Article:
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Video game nation: Why so many play

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For many parents, video games are what our kids love – and we fear. One antigame blogger describes an avid user this way: a kid who "rarely goes outside, showers, or interacts with the opposite sex." The American Academy of Child and Adolescent Psychiatry warns that children playing violent games "can imitate the violence they see."

We have esthetic complaints, too. A few years ago film critic Roger Ebert infuriated gamers by arguing that video games "can never be art."

Skyrim is a useful starting point to examine that view precisely because it has won so much praise.

"We design worlds," says industry legend and Skyrim director Todd Howard.

Mr. Howard means that instead of giving players the simple, gobble-up-the-bad-guys goal of the 32-year-old video game icon Pac-Man, games like Skyrim allow players to explore richly textured worlds, full of choice.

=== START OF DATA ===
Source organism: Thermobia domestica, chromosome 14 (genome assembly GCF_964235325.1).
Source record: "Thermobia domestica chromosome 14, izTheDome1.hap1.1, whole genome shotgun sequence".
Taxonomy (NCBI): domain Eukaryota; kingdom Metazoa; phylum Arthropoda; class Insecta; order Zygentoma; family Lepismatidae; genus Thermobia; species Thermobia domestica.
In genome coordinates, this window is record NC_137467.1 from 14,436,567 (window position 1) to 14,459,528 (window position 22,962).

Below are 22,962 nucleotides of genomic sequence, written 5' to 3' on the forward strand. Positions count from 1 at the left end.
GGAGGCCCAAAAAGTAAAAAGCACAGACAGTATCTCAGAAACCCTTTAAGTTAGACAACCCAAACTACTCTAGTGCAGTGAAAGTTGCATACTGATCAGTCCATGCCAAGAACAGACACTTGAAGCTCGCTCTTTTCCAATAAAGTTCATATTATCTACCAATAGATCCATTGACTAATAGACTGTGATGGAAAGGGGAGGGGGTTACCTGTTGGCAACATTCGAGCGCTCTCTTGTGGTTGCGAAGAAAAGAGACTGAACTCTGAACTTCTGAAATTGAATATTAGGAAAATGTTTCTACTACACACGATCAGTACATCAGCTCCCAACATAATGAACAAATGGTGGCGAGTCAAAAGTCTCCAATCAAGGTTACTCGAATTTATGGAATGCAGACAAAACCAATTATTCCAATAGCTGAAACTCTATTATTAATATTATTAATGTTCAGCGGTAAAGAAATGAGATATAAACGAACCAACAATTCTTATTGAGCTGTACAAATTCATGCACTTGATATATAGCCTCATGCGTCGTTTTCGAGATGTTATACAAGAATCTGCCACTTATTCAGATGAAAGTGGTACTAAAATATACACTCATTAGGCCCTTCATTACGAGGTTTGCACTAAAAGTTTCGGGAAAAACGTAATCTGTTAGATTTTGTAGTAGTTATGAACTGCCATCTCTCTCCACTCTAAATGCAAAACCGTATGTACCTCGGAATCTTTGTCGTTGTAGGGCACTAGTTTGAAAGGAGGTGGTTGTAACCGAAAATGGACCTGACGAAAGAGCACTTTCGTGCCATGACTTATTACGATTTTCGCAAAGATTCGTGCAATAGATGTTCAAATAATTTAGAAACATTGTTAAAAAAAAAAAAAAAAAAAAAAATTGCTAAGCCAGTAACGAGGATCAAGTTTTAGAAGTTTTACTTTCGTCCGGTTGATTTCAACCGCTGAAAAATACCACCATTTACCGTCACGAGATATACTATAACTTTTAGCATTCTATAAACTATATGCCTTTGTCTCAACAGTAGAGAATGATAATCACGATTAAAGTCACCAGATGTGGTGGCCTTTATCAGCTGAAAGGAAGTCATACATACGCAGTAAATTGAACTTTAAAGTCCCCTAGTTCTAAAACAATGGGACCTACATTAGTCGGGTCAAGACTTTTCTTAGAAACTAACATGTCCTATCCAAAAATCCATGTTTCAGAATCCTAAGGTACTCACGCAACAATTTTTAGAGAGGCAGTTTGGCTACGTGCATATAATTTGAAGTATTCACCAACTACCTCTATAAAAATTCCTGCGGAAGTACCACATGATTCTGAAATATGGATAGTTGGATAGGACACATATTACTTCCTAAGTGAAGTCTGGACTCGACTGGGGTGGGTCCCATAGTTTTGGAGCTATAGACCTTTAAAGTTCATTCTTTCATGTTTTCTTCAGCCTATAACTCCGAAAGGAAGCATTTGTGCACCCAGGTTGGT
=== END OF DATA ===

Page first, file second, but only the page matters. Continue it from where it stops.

Well, the video game industry is itself a world worth exploring. Just how big is it? How many play? What makes games so popular? Can they do harm? Are they useful? Or – as a Wall Street Journal headline put it – "Are Violent Videogames a Threat to Society? Or Works of Art?"

* * *

First, the big picture. In 2011, the American video game industry says it:

•Recorded $25 billion in sales.

•Accounted for about 120,000 American jobs directly or indirectly.

•Paid workers an average of $90,000 a year, mostly in five states: California, Texas, Washington, New York, and Massachusetts.

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